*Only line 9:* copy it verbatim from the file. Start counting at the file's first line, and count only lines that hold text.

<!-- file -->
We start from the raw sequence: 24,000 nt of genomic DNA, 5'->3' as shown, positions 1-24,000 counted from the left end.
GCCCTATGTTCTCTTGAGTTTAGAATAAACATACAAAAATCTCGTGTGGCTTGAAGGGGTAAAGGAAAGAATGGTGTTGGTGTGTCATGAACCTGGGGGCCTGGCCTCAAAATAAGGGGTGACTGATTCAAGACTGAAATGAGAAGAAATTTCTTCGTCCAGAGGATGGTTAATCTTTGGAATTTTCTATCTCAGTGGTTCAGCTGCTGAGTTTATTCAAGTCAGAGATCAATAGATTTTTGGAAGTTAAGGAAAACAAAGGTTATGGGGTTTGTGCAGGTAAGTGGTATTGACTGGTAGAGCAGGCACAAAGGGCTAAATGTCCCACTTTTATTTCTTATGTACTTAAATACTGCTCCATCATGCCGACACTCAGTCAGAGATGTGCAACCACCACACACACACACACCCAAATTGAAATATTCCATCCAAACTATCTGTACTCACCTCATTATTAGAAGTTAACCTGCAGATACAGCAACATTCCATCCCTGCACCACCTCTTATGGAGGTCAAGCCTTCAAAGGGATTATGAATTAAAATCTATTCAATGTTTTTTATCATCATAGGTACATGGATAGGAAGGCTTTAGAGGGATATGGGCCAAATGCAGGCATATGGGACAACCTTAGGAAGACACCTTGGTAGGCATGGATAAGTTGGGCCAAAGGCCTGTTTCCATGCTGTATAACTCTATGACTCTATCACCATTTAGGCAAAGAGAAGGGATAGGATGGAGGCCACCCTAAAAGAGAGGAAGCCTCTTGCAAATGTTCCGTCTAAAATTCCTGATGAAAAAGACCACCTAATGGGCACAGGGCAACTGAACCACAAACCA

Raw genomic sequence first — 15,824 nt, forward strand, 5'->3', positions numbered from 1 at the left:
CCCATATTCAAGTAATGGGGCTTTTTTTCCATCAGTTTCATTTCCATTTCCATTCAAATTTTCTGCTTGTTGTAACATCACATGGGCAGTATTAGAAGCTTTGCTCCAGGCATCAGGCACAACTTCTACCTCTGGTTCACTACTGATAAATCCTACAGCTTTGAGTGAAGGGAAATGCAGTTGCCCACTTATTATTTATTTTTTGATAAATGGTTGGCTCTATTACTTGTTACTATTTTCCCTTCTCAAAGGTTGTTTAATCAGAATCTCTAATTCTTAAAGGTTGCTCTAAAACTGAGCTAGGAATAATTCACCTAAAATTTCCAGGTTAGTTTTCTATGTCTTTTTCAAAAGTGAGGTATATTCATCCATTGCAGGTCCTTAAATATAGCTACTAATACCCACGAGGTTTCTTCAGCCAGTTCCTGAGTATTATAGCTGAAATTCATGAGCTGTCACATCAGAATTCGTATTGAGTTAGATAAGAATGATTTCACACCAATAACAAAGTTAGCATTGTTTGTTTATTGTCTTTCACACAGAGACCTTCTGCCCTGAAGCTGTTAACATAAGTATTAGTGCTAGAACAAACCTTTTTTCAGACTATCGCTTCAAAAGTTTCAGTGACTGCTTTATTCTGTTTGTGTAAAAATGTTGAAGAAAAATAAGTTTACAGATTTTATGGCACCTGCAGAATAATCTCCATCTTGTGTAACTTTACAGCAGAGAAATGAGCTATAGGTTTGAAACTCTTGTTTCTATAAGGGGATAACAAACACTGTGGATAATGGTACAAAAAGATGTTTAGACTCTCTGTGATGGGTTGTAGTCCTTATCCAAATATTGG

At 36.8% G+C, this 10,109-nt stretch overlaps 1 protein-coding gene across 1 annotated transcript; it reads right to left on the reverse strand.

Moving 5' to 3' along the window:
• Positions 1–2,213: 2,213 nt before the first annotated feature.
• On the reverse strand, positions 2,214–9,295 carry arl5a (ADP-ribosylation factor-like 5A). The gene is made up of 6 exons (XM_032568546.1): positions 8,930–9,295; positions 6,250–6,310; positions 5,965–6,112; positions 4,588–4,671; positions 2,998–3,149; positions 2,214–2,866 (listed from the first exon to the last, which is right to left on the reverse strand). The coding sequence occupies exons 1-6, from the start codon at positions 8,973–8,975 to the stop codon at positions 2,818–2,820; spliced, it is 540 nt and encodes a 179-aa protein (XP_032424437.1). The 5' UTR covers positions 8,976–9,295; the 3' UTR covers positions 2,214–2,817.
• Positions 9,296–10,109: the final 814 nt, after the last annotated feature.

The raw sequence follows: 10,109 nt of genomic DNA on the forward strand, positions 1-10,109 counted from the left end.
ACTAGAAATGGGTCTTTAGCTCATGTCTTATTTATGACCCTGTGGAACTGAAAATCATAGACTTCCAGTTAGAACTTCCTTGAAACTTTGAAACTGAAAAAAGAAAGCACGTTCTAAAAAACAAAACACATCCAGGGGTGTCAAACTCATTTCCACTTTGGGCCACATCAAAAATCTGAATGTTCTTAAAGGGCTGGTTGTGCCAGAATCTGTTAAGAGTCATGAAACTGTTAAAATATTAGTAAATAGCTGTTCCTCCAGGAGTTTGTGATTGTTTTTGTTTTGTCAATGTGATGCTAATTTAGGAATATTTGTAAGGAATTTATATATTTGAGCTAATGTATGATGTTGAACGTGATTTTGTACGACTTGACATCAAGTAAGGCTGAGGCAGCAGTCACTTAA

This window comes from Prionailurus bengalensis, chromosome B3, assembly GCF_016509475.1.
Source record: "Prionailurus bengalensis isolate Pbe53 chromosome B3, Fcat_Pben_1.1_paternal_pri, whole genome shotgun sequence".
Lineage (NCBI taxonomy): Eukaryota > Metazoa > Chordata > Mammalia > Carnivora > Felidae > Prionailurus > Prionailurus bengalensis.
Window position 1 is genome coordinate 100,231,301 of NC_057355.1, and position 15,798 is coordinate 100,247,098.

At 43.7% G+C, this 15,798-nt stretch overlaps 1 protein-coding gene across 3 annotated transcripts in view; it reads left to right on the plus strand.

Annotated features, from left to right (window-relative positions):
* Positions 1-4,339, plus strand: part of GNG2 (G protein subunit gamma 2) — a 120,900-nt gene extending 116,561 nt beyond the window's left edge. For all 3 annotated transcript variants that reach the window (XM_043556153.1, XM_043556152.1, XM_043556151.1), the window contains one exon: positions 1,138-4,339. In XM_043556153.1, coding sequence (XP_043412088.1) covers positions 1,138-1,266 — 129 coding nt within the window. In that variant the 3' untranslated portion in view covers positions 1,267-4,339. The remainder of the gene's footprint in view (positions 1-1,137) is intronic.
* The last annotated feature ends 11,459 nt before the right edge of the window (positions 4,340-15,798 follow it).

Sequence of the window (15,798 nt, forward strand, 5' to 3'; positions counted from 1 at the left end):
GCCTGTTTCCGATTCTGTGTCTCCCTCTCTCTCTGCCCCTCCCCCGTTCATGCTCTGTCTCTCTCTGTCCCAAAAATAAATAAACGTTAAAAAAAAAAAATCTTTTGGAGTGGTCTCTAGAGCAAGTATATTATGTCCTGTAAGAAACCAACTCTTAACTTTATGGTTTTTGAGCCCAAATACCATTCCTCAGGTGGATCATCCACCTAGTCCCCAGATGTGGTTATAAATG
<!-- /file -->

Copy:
• Positions 9,296–10,109: the final 814 nt, after the last annotated feature.